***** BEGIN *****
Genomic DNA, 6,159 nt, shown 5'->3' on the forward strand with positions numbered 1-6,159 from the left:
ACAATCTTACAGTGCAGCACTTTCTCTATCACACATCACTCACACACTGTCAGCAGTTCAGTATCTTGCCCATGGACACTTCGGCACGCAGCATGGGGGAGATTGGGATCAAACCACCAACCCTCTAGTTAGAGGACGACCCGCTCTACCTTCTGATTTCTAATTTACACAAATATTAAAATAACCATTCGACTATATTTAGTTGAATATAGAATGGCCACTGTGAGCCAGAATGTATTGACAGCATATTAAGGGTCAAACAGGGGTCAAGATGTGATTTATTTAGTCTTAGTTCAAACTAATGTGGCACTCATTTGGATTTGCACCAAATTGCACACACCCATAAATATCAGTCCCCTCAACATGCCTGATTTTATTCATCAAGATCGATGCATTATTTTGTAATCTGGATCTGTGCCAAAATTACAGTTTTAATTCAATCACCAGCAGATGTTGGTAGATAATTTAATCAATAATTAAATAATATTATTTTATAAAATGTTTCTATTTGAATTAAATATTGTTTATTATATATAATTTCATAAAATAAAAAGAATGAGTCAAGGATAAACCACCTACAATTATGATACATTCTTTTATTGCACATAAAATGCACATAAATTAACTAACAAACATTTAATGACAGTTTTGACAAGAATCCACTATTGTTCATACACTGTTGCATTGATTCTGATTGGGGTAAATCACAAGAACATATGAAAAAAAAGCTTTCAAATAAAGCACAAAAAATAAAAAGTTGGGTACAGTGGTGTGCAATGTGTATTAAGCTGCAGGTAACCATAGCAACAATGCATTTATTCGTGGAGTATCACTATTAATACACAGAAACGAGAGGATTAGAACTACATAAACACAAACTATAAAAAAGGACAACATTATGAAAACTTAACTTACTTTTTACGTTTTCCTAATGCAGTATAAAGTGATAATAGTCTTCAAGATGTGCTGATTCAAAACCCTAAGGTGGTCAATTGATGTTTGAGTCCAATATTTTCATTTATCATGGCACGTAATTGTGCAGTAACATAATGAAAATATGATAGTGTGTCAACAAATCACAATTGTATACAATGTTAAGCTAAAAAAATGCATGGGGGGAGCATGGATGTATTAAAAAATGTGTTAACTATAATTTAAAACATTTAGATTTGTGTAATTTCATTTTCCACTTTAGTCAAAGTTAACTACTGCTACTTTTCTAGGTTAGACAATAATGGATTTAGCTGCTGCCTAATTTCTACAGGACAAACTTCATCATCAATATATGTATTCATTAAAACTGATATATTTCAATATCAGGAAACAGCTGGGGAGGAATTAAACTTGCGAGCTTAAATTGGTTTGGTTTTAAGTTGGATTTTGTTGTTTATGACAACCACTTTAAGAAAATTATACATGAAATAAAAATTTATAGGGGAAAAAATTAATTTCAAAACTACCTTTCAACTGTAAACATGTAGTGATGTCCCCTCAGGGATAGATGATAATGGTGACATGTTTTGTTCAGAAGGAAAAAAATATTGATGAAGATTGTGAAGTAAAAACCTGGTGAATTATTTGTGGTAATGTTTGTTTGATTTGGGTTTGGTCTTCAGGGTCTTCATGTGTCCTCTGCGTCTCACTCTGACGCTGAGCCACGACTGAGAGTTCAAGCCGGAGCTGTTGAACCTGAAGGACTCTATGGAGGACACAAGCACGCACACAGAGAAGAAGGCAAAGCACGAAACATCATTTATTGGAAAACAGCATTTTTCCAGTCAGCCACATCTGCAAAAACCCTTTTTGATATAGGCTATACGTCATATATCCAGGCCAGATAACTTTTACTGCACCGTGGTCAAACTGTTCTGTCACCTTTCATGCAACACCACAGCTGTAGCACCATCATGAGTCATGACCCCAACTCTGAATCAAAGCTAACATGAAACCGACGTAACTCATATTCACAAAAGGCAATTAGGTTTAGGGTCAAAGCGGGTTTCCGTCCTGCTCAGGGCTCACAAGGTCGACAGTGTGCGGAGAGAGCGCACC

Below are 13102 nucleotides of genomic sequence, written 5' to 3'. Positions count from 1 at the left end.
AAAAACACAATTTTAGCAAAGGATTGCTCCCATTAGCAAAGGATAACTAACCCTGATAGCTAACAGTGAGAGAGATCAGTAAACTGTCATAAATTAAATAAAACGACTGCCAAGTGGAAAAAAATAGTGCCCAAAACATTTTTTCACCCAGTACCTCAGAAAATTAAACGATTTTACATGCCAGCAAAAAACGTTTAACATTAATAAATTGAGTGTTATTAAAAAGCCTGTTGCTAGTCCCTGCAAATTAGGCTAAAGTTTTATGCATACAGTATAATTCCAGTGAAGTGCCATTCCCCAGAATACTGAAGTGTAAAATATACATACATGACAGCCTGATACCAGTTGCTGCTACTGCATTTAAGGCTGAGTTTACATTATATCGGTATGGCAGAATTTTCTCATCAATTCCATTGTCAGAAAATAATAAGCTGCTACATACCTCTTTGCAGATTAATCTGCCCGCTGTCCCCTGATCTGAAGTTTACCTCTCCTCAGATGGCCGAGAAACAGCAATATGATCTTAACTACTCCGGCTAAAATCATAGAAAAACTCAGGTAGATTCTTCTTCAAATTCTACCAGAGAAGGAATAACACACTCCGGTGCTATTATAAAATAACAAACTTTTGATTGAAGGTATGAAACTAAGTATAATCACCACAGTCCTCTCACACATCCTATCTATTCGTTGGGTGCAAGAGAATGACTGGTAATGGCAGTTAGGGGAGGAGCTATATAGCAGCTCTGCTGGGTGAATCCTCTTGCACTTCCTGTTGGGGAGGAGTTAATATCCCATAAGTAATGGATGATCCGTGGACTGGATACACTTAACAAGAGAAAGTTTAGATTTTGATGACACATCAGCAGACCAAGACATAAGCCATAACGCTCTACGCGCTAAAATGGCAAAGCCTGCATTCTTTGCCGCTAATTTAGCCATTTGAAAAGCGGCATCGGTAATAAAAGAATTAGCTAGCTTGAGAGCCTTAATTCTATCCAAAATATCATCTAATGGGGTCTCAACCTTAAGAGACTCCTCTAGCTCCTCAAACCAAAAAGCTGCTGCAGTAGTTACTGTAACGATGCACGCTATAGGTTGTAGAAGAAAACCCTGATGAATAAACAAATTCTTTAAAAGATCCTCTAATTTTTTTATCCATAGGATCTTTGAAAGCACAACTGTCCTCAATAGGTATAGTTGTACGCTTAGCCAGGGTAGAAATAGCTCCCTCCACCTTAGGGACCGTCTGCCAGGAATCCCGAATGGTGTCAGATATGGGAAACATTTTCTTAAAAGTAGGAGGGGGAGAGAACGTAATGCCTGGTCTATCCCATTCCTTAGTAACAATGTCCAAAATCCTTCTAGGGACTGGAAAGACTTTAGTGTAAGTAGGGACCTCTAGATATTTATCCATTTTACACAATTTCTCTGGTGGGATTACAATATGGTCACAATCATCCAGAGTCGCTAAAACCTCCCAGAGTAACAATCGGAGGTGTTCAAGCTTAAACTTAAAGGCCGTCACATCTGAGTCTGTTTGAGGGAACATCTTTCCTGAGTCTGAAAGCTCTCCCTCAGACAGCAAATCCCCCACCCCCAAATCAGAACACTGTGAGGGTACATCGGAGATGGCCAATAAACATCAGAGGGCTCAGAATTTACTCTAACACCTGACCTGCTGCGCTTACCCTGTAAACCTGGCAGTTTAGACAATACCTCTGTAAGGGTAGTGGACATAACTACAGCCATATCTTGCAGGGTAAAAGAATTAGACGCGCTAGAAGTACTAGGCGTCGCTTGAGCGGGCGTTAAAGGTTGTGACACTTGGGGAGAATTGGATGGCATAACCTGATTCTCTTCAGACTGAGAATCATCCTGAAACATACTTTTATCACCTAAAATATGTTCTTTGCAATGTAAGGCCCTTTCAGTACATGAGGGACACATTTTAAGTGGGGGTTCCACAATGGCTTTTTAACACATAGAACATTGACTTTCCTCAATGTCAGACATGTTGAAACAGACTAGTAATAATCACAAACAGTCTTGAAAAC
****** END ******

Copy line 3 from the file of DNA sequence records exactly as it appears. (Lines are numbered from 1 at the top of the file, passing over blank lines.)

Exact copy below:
Below are 13102 nucleotides of genomic sequence, written 5' to 3'. Positions count from 1 at the left end.